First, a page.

Thorns are modified axillary shoots with a sharp tip that helps in deterring herbivores and are found among several families of angiosperms. Thorns develop from their meristem-like tip to their base, but unlike branches they are determinate organs. The mechanism of their terminal differentiation into a sharp structure is not known. In this paper, Zhang et al. identified the role of two genes in citrus thorn development that are orthologs of Arabidopsis class II TCP genes. Using transcriptomic analysis to compare between citrus species with and without thorns, the authors identified THORN INDUCED1 (TI1) as being highly expressed in thorn primordia in species with thorns, and also identified another closely related gene TI2 with a similar expression pattern. Using CRISPR and RNAi methods, the authors generated mutants of TI1 and 2 which developed shoot branches instead of thorns, making plants bushier. Gene expression analysis showed that TI1 represses CsWUS by binding to its upstream region. Thus, this paper advances our understanding of thorn formation and opens the door to the modification of TI1 and 2 for improved agronomical purposes. Summary by (Vijaya Batthula, @Vijaya_Batthula) Curr. Bio 10.1016/j.cub.2020.05.068.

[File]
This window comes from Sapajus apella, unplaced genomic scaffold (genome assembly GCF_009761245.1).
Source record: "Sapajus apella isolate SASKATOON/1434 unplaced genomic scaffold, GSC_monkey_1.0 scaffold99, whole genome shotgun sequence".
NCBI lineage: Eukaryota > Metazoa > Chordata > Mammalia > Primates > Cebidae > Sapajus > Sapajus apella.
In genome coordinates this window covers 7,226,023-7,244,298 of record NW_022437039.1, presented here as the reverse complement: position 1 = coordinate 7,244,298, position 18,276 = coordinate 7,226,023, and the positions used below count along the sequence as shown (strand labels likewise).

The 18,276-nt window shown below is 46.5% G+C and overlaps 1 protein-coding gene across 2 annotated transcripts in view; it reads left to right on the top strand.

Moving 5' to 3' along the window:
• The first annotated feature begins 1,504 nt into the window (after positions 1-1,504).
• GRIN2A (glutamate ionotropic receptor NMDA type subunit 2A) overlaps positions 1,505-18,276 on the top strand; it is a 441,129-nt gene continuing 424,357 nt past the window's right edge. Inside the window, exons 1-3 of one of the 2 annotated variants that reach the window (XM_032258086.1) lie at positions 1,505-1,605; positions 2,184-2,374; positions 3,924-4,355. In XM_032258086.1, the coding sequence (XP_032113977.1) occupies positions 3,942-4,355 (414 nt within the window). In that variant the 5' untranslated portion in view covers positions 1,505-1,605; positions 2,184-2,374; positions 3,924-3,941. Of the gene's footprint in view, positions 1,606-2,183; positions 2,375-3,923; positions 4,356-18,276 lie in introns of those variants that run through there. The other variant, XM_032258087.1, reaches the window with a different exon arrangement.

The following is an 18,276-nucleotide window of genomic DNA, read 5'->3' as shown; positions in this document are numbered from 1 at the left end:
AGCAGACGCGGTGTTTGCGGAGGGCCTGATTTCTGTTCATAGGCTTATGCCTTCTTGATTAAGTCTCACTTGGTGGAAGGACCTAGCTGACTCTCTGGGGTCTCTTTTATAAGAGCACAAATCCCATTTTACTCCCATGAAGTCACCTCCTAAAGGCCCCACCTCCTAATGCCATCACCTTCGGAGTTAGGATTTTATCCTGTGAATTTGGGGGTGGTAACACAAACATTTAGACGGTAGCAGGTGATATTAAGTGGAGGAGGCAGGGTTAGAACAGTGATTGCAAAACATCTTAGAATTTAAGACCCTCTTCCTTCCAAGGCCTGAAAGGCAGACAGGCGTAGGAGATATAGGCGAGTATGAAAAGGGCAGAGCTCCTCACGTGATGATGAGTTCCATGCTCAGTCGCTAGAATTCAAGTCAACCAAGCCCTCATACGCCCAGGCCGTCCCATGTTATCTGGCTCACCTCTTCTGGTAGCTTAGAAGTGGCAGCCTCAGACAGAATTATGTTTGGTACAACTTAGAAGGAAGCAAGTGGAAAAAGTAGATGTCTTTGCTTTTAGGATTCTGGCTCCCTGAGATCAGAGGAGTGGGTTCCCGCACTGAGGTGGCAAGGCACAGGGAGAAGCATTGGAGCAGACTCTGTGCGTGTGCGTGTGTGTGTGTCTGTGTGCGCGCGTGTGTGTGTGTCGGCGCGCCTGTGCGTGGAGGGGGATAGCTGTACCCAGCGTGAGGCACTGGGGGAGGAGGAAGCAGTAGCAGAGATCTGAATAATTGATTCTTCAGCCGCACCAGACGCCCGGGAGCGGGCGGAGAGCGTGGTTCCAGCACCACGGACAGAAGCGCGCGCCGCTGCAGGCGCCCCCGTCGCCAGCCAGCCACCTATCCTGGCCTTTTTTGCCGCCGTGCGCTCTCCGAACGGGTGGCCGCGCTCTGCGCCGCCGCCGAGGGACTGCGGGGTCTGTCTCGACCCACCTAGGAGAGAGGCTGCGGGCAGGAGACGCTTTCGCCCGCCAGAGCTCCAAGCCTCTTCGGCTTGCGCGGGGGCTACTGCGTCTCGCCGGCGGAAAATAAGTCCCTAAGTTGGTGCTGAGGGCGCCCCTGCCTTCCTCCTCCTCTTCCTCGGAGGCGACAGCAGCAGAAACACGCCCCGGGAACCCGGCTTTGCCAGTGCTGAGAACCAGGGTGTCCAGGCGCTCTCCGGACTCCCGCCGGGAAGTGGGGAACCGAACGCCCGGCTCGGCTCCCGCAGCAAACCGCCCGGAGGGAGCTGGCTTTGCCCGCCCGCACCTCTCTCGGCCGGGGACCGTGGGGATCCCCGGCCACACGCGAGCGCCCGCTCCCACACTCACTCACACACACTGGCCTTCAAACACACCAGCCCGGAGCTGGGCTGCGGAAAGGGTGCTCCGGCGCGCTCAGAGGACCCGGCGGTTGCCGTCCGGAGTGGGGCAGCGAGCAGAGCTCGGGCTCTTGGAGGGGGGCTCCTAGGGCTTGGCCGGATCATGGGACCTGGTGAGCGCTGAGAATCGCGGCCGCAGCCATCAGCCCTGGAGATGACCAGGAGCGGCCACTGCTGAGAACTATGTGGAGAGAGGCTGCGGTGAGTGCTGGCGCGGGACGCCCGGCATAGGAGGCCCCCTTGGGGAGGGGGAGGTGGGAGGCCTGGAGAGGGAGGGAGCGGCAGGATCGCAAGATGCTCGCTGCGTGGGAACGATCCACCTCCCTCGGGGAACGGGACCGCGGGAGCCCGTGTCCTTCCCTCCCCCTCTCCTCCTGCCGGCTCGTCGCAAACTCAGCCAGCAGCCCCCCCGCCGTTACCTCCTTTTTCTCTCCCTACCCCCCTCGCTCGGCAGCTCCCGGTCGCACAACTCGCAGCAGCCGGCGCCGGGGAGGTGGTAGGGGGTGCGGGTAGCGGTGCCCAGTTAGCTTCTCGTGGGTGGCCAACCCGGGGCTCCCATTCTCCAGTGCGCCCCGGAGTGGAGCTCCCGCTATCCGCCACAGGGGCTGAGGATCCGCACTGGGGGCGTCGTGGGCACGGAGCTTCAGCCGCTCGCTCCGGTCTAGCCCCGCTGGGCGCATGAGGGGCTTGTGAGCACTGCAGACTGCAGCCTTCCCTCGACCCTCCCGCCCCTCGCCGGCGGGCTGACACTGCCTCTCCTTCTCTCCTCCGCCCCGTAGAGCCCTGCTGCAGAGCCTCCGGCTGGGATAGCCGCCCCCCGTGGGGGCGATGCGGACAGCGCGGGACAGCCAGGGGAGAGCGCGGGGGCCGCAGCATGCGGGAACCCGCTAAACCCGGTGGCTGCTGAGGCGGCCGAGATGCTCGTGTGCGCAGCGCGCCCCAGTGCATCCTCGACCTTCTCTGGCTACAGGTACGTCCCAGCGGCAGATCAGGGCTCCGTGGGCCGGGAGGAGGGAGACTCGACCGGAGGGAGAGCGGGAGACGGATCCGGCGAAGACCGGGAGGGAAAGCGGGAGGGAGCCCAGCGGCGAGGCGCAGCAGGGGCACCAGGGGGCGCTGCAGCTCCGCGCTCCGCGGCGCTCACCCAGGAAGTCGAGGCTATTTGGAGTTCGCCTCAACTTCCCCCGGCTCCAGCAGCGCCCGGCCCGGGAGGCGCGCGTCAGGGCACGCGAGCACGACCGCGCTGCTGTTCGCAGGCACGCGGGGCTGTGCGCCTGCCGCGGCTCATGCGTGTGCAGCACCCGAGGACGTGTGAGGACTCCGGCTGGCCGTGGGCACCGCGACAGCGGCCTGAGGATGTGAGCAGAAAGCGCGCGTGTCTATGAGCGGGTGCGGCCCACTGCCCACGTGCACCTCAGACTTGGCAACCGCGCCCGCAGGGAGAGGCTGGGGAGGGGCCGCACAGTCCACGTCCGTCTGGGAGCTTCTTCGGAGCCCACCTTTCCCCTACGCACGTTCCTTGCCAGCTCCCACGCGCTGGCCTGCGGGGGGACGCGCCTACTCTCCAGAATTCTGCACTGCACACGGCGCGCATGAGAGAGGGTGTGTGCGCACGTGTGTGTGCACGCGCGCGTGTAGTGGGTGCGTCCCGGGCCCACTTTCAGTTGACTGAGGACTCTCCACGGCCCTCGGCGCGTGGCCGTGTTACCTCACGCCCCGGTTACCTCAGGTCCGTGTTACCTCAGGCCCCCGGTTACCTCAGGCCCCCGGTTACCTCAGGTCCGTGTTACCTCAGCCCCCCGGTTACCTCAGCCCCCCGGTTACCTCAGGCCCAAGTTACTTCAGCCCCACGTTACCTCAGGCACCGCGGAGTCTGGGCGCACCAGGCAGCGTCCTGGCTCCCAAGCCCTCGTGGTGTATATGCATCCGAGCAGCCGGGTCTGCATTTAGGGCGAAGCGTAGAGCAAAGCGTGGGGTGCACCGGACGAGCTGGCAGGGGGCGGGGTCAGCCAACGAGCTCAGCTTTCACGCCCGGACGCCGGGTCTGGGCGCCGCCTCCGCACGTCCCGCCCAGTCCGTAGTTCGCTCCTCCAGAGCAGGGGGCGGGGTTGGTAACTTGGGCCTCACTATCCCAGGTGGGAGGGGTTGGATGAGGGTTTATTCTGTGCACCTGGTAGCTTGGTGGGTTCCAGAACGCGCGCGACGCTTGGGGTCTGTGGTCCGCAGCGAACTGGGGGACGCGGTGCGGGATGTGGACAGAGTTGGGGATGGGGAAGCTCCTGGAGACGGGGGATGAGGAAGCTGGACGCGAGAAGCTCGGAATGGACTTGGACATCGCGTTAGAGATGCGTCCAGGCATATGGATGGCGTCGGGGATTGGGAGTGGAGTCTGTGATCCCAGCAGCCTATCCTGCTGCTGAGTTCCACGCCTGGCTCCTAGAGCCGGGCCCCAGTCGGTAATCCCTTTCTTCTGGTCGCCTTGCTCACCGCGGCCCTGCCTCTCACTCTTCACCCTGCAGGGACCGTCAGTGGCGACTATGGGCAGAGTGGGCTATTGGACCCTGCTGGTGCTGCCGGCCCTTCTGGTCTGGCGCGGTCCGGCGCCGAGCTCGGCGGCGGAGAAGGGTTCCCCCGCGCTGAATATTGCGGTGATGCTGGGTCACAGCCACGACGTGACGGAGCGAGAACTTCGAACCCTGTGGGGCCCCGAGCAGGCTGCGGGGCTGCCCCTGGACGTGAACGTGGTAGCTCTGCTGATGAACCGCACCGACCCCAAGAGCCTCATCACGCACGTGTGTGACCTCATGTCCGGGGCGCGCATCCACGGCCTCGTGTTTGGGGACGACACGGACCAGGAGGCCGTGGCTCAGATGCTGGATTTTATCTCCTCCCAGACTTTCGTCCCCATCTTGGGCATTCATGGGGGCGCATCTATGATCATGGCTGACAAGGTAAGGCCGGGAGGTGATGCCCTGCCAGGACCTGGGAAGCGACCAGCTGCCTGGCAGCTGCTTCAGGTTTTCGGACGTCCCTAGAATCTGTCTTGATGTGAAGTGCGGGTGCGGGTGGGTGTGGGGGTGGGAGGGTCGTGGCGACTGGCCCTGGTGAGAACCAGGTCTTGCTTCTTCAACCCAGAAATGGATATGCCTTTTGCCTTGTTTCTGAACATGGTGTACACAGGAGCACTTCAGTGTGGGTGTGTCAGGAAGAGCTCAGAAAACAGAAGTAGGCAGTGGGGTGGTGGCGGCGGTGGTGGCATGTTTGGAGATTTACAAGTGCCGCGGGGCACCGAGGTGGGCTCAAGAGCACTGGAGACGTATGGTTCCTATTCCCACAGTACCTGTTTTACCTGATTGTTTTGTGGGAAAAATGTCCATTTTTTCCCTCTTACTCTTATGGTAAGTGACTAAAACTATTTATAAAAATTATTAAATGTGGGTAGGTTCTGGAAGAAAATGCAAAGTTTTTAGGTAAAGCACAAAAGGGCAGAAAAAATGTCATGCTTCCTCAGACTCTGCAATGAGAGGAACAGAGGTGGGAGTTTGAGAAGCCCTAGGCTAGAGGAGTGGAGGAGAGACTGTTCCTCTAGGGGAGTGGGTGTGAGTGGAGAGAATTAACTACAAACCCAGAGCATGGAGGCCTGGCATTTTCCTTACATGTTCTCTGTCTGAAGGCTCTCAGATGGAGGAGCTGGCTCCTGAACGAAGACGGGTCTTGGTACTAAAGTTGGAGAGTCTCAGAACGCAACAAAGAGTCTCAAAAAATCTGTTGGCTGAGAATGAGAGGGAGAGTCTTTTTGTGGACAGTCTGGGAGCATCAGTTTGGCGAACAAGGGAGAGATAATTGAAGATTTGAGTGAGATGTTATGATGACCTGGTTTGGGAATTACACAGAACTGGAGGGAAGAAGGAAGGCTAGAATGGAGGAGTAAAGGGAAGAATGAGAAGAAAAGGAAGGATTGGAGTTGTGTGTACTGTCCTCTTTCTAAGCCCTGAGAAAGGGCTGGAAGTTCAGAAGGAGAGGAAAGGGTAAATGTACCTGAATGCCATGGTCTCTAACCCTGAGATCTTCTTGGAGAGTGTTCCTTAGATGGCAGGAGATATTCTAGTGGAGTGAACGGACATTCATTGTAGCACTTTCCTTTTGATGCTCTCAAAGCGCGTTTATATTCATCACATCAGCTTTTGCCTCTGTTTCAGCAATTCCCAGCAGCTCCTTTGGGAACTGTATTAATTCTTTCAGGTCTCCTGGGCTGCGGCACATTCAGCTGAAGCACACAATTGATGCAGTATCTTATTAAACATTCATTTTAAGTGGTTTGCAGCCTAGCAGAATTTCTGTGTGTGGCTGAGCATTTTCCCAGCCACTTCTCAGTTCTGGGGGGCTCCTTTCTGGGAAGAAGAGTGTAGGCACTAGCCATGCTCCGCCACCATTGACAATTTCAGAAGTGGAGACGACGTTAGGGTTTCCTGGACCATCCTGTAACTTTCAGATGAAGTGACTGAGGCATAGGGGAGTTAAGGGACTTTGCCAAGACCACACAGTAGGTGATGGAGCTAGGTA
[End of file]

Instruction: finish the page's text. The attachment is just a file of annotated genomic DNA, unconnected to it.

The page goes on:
You might also like
Conserved gene regulatory network integrated with stress response factors in radish and Arabidopsis root cambium (Curr. Biol.)
MtLAX2, a functional homologue of the auxin influx transporter AUX1, is required for nodule organogenesis
Review. Signalling pathways underlying nitrogen-dependent changes in root system architecture: from model to crop species (J. Exp. Bot.)